“Addicted” hooked audiences this weekend with a social media astute and low cost approach to movie distribution that shows you don’t have to spend more to make more.
The erotic drama about a woman who strays from the marital bed opened to $7.6 million despite opening in just 846 screens and without the kind of gaudy television marketing that most films rely on in order to draw a crowd.
“It’s an example of how big data and really understanding a marketplace can reduce the amount of unnecessary bookings and spending a film needs,” said Phil Contrino, vice president and chief analyst at BoxOffice.com. “They didn’t open in 1,000 theaters and they didn’t need to.”
Credit for the breakout success goes to Lionsgate and its label CodeBlack Entertainment, which has carved out a niche for itself distributing low-budget, African American films such as last year’s “Kevin Hart: Let Me Explain.”
“There’s a real business model here where studios can make profits releasing targeted African-American films,” said CodeBlack founder Jeff Clanagan. “The reality is that with the right number of screens, we’re able to reach our consumers and our fan base rather than spending a ton on P&A.”
Lionsgate has taken a similar approach to Hispanic audiences with its Pantelion Films, which had a major success with 2013’s “Instructions Not Included.” Both divisions recognize that these ethnic groups represent big portions of the total box office pie. Last year, African Americans accounted for 4.3% of frequent moviegoers and Hispanics were 11.6%. Caucasians now make up less than 50% of frequent moviegoers and are underrepresented in comparison to their portion of the population, according to a study by the Motion Picture Association of America.
In the case of “Addicted,” the opening weekend audience was 72% African-American, 15% Latino and 82% female. As “Gone Girl” and “No Good Deed” also proved, female audiences are another demographic that studios ignore at their own peril. They’re even enabling a resurgence in the kind of thrillers that major studios had ignored in favor of comic book movies and big-budget action films.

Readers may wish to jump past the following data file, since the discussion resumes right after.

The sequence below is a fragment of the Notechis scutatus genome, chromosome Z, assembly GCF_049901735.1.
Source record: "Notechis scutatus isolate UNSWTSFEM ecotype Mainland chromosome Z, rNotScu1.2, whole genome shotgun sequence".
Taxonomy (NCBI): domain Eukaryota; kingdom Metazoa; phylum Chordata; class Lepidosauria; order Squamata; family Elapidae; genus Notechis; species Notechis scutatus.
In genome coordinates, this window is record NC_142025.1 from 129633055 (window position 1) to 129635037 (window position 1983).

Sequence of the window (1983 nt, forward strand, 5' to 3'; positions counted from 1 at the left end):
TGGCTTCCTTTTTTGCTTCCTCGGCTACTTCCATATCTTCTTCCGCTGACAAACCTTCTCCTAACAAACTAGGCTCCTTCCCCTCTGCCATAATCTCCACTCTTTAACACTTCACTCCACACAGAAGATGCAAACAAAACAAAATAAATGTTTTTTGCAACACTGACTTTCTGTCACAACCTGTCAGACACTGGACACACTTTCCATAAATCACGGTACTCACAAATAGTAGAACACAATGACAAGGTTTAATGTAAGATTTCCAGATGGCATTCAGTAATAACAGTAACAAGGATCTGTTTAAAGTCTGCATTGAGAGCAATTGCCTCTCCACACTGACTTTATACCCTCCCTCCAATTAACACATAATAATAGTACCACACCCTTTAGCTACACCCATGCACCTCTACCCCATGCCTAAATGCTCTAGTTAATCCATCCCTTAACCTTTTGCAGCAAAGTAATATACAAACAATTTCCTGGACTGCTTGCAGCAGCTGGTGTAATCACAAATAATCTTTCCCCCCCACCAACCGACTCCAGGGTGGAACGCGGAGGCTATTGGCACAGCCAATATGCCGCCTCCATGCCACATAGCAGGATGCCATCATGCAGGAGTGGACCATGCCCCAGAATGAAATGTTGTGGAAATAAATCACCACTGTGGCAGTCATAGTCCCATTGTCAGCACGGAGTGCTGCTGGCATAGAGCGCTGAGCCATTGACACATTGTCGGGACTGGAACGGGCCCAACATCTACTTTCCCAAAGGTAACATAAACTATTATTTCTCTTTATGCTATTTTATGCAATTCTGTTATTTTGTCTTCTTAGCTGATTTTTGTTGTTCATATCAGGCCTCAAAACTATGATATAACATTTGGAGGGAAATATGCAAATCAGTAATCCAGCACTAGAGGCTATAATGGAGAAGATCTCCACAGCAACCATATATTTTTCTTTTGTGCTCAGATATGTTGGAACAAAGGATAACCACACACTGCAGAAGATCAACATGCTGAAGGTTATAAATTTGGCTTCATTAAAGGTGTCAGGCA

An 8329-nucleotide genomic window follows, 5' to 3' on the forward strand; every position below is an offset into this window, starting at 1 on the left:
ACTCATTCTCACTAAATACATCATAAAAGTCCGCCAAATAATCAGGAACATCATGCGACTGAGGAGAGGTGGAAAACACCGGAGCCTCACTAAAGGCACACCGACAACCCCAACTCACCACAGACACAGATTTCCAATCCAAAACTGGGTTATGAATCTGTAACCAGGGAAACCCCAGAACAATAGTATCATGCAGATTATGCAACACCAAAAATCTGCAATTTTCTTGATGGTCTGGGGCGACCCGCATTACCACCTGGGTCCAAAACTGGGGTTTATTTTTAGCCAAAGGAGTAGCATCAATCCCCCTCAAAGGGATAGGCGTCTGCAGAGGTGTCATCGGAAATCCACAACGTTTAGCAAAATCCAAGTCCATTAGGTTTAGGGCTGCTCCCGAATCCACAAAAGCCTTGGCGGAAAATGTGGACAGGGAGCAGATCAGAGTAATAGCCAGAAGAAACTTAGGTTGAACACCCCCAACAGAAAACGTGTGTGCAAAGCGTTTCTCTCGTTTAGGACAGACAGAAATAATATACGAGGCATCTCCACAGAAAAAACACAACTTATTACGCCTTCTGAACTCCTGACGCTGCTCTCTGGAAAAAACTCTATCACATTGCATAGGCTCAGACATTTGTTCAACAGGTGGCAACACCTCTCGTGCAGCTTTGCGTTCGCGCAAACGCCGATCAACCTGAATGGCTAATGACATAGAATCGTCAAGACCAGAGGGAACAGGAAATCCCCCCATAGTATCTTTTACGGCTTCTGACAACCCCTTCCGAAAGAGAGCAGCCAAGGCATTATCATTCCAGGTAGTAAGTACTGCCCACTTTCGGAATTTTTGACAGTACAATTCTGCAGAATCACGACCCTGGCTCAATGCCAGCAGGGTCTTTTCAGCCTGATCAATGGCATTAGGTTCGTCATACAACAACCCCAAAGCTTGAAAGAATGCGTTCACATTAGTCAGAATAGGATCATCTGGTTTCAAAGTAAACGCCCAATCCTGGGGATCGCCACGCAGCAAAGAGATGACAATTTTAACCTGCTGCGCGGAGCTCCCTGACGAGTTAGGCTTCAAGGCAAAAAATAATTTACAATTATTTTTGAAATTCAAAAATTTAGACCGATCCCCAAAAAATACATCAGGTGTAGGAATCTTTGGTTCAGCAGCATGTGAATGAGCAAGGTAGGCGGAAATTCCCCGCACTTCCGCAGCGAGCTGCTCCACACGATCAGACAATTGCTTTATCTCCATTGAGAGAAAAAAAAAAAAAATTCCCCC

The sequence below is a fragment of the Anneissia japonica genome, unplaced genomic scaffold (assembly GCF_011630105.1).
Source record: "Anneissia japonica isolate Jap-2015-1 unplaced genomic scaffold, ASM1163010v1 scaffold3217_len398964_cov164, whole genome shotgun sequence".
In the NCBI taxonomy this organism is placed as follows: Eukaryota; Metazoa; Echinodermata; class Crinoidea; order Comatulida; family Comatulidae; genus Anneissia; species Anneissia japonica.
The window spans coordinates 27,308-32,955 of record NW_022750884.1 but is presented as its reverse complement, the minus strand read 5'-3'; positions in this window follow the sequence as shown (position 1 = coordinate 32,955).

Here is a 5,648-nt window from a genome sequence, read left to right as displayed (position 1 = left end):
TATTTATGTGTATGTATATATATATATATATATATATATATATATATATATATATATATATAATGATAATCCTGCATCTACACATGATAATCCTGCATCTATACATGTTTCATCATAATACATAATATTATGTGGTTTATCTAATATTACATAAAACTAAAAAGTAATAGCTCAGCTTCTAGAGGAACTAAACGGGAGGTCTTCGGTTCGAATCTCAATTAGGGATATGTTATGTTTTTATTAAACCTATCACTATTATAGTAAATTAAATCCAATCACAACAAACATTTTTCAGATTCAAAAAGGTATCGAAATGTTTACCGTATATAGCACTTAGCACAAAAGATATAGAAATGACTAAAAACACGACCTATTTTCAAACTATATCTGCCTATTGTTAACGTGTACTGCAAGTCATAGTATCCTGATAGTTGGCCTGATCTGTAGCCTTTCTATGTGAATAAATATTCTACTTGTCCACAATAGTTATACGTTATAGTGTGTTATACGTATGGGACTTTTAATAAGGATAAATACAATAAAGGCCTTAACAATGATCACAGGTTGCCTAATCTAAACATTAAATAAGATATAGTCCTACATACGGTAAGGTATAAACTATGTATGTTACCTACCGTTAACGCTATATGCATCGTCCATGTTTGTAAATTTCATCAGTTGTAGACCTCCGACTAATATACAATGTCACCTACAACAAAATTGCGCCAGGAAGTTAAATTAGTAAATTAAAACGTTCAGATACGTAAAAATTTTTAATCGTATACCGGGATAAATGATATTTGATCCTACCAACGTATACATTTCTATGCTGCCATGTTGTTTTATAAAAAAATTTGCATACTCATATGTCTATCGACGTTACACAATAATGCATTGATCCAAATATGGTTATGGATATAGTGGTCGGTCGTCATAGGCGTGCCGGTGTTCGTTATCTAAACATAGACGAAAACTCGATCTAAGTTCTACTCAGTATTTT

“Women are fueling an incredible amount of box office right now,” said Paul Dergarabedian, senior media analyst at Rentrak said. “I’m not surprised. It’s something that should be obvious, but as a group, women have been marginalized while studios chase 18 to 24 year old males.”
To get the word out about “Addicted,” Lionsgate and Codeblack employed a YouTube, Facebook and Twitter-heavy campaign that allowed the partners to maintain a tight grip on costs. Helping with that promotion was the fact that Zane, the author of the book that inspired “Addicted,” has over one million Facebook fans whom she kept in the loop about the film’s release and promotions.
That kind of grassroots effort enabled clips from the film to attract 60 million video views on cellphones and digital platforms. Instead of treating African-American audiences as a monolithic block of ticket-buyers, the film’s backers targeted women between the ages of 25 to 50. To aide in that effort, promotional art featured an aesthetically blessed cast that includes Boris Kodjoe, William Levy and Tyson Beckford.
“By knowing exactly who our audience was we were able to more effectively target African-American and Hispanic audiences,” said David Spitz, executive vice president of distribution at Lionsgate.
The studio also partnered with Fathom Events for an advance screening of the film followed by a talk with Zane, director Bille Woodruff and the film’s cast. The chat was broadcast live to over 350 theaters and and the film;s backers solicited questions from fans on Twitter, allowing them to once again create social media excitement.
Produced for under $5 million, “Addicted” is almost assured of being profitable when it ends its run. But studios do not invest heavily in African-American films because there is a sense that they do not perform well in foreign countries, which can make up nearly two-thirds of a film’s overall box office. That inspired CodeBlack and Lionsgate to think about “Addicted” in different terms.
“There is an audience here,” said Clanagan. “We’re building a model where we can be profitable with just a domestic release and the international numbers are just gravy.”
It’s a model that applies to more than just African-American and Hispanic films, particularly as the movie business struggles for new methods of being cost efficient and effective.
“It doesn’t have to be you just dump a movie in 2,000 theaters and cross your fingers,” said Contrino. “That’s dying. It’s an outdated way of doing things and its operating under the mistaken assumption that more theaters equals a bigger gross.”
As “Addicted” proves, sometimes less is more.